form and decide that they do not need to look at the instructions. Particularly if instructions appear long and complex, they may determine that they can figure out the questions on their own—and on their own terms.

Even for respondents who do read the instructions, there is limited space on the form to provide residence information and instructions, and not all concepts can be adequately explained in that space. If there is an easy mechanism for respondents to obtain help on the question through other means (e.g., looking at a Web site or calling a help center), some may take advantage of those options. But most will not: if the provided instructions do not address their own situation, they will answer as best they can—which may not be strictly correct, by the Census Bureau standards.


The basic consequence of difficulties with census residence rules—either in their definition or in their interpretation by census respondents—is spotty census coverage. That is, some people will be omitted from the census entirely, while others will be counted multiple times. Others may be counted only once, but in the wrong place.

Omission and Duplication

Since the 1940s the Census Bureau has published evaluations of the census, showing that the census has undercounted several groups. Though census coverage was always of academic interest, undercount or overcount in the census was not perceived as a major political issue until the U.S. Supreme Court’s 1962 ruling in Baker v. Carr reinforced the “one person, one vote” principle. In the altered political landscape that followed, with its increased attention to strict mathematical equality in legislative districts and judicial invalidation of districting plans with even tiny amounts of variability, the “exactness” of the census count became ever more important and contentious.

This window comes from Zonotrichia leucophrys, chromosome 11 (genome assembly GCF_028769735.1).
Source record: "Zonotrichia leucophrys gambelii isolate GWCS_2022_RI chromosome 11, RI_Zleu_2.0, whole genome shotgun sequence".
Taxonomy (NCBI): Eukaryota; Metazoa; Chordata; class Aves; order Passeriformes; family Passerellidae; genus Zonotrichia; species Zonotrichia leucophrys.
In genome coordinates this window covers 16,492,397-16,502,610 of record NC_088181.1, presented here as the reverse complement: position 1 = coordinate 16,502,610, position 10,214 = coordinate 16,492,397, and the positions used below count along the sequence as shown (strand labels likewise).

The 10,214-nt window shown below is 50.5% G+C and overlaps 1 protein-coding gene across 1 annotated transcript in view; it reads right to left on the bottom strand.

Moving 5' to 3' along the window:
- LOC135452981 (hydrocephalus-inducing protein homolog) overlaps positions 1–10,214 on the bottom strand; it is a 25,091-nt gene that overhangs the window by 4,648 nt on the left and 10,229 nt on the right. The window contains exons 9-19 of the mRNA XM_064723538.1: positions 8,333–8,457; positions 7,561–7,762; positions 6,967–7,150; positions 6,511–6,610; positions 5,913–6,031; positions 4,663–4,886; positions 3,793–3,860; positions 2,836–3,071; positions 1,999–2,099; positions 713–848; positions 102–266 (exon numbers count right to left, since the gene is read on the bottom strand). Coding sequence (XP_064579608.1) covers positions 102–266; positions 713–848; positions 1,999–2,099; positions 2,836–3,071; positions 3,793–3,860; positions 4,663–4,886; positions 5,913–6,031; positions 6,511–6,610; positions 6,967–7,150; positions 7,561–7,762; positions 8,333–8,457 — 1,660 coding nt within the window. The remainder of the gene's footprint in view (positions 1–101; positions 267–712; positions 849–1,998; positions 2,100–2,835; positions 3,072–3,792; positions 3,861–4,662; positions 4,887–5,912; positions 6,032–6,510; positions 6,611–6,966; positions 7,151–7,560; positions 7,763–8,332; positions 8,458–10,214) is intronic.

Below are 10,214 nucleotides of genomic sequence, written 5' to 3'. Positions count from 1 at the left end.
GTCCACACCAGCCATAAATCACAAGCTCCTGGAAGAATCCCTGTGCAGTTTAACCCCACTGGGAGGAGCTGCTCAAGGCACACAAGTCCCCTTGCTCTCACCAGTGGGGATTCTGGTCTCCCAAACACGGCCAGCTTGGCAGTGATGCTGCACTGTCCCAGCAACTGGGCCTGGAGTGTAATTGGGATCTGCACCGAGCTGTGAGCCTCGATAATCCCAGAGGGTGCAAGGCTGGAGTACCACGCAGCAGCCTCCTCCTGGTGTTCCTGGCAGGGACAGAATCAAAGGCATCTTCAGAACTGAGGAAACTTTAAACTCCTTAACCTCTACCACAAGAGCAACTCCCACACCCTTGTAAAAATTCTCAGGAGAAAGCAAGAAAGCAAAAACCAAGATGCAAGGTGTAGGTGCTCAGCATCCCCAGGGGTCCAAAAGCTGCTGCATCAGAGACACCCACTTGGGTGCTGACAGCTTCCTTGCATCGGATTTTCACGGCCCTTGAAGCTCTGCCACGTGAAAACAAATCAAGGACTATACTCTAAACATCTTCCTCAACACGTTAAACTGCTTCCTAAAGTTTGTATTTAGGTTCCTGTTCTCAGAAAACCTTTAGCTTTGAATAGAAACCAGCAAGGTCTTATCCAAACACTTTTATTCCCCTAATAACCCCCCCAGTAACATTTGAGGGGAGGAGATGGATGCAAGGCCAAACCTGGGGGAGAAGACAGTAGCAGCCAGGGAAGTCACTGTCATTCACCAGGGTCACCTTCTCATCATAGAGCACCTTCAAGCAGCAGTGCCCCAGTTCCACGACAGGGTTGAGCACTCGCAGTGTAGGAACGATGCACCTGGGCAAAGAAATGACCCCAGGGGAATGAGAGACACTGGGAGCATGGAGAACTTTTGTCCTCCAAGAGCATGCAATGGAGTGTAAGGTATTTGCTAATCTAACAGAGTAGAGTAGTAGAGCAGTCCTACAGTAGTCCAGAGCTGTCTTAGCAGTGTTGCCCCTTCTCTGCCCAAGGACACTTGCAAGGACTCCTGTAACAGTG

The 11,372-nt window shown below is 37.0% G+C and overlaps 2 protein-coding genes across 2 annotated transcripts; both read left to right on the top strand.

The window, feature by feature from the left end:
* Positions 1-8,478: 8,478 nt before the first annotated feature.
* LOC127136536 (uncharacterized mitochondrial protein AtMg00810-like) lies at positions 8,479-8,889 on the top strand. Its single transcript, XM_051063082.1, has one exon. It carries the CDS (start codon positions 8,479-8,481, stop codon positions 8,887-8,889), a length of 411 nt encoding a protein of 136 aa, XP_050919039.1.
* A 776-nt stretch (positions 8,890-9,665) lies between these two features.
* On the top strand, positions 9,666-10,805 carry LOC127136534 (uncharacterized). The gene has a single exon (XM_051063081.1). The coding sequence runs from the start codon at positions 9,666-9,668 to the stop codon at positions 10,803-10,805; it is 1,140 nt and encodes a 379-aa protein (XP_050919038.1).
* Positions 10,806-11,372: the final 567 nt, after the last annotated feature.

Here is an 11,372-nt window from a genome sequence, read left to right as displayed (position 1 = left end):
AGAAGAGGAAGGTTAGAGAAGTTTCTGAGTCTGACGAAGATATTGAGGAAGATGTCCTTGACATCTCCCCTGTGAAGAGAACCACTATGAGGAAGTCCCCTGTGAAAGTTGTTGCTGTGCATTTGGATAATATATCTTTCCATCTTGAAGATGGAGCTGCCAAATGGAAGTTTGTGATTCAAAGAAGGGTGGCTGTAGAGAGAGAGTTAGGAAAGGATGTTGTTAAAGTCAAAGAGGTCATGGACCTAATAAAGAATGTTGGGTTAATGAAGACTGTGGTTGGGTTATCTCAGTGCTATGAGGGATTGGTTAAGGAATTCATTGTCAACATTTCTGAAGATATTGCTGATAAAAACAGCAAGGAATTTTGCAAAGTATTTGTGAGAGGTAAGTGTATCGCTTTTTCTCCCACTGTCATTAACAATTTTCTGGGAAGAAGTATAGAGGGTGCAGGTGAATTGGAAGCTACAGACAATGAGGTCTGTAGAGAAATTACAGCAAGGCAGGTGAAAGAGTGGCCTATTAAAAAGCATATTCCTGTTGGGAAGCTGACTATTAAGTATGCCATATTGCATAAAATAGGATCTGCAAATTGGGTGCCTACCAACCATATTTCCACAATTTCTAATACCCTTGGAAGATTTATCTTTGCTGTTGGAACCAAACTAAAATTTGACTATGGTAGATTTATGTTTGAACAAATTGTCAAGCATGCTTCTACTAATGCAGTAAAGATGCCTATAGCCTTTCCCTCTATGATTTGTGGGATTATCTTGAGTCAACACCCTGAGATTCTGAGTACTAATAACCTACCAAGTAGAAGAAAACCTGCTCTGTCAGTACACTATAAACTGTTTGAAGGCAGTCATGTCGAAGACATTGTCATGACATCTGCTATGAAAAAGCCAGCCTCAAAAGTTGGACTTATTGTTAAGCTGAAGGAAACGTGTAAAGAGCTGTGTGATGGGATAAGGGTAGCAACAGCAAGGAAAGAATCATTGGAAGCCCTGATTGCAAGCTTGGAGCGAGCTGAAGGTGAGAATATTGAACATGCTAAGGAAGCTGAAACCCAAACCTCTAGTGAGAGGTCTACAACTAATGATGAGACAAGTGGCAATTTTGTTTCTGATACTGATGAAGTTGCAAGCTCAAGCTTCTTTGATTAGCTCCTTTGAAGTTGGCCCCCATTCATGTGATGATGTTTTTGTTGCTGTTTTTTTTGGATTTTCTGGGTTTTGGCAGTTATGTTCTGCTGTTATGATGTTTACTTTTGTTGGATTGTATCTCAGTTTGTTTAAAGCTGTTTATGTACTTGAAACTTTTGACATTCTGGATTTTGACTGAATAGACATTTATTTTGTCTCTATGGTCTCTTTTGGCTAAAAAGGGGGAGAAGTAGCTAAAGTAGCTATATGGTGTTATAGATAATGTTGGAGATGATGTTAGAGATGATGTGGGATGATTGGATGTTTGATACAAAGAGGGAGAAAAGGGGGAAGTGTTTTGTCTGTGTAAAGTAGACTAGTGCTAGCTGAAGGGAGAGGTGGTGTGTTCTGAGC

Planning for the 1980 and 1990 censuses featured lengthy debates over the prospective undercount of certain groups, particularly in urban areas and among minority groups.15 Anticipating undercount and other coverage problems in 2000, the Census Bureau put in place an Accuracy and Coverage Evaluation (A.C.E.) Program. However, the A.C.E. analysis ultimately spotlighted an unexpected problem: compared with a separate analysis using demographic analysis, the A.C.E. suggested an overall census overcount driven by an esti-


Statistical adjustment for undercount—using dual-systems estimation based on a follow-up survey—was considered in 1990 but ultimately ruled out by the U.S. Department of Commerce, the Census Bureau’s parent agency.

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